CARING: One morning two of the older girls approach with two small ones in tow. “These are our babies,” they tell me and I understand the little ones are new at school. The older girls will care for them, making sure they are clean and properly dressed; that they know where to go and how to behave. They will share a bed at hostel and, should they decide to try to run off and go home, the older ones will go with them as far as it takes to convince the little ones to come back to school. I am struck a few weeks later as we sit outdoors for dancing to see the two small girls cradled in their “mothers” arms — sound asleep and safe. A few feet away one of the big boys (6 feet tall if he’s an inch) similarly shares his chair with his “child” who is about 10 years old but new at school. Lanky arms and legs intertwine and the older is obviously teaching some sign language as the event goes on.
FEAR is a new emotion for me in Embangweni. Never before in some dozen trips here; a little apprehension at times when the situation was new, but never fear. Maybe I had gotten a little cocky about it because this is a remote area where there can be dangers. So on that morning when I pulled aside the shower curtain — thinking there was some moisture there that didn’t belong — and saw a snake, there was real, unadulterated fear! Very few animals scare me (chickens being one of them) so I was surprised at my own reaction. A shriek — rapid exit of the bathroom and the room itself —yelling at Jim “SNAKE!!!!!”. I know I must have yelled, because several men from the newly-arrived Marion team came to the room to see for themselves, cameras in hand. Jim ran to the pump shop and recruited several men who came with sticks and not a little fear themselves to dispatch the snake. It wasn’t very big, but was indeed probably a black mamba. I shook for the next hour and decided to use the self-contained net tent instead of the mosquito net “just in case”. Did not enter the bathroom for the next 3 weeks without pulling aside the shower curtain to check for reptiles.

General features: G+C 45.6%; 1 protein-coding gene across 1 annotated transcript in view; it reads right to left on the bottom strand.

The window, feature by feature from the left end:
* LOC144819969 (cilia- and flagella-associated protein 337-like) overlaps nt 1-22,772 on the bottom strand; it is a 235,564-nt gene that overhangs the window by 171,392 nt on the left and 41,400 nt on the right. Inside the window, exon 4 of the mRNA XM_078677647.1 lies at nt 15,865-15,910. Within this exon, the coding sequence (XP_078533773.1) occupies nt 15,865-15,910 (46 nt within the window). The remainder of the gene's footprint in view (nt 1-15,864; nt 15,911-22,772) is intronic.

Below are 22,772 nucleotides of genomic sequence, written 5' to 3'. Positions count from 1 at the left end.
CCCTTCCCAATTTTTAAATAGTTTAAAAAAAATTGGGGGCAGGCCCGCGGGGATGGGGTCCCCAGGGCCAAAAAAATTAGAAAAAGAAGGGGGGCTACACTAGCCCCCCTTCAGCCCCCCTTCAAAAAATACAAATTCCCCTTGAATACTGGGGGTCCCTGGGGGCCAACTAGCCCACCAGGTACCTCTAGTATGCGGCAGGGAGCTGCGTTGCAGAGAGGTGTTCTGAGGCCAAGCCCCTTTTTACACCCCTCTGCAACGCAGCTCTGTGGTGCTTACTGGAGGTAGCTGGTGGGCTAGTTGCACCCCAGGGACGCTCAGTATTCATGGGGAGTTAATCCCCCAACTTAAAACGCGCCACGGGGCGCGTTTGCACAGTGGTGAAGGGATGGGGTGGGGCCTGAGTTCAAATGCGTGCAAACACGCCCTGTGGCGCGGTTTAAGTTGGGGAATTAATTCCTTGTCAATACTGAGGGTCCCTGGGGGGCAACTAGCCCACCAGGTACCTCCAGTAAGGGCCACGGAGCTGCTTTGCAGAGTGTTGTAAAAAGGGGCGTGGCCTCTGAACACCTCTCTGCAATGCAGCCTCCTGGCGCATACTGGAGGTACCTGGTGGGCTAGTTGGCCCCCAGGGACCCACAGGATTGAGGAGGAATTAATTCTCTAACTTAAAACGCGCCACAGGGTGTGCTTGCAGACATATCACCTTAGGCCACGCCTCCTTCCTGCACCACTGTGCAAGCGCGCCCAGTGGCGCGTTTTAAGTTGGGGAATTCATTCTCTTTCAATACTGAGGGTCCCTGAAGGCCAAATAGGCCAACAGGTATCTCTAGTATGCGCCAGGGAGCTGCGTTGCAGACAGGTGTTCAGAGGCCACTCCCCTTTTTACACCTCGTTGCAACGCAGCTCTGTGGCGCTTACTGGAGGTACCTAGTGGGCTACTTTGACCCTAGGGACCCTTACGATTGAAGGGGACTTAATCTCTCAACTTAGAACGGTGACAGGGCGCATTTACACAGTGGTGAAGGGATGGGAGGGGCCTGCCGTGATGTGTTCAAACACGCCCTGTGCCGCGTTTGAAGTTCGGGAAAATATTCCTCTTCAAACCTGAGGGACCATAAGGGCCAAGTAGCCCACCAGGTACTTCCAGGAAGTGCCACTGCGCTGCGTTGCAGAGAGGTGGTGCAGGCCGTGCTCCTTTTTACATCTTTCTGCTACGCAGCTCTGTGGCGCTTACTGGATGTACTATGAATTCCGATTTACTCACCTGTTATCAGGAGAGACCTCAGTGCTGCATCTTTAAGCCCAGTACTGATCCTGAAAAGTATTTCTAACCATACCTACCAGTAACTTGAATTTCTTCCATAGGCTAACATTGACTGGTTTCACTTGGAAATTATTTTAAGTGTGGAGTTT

FRIENDSHIP is meeting and sharing without the bother of a common language. Two elderly ladies greet me one day and thru body language suggest we should dance. My own body language convinces them that this msungu really can’t dance. We laugh together and it is enough. An elderly gentleman passes me often on the path to school. He pantomimes, I use what little Tumbuka I have and we clasp hands with a laugh. It is enough. Women at the hospital Guardians Shelter are delighted when we show them digital pictures of themselves. No need for language to express what fun this is for them and us, too. Being together is enough. I sit in church one Sunday in the midst of the deaf school students and find myself lost in both spoken and signed Tumbuka. But I know the order of worship; can tell what number a hymn is; the sacrament of Communion is the same no matter the language. I am worshipping my Lord and it is enough.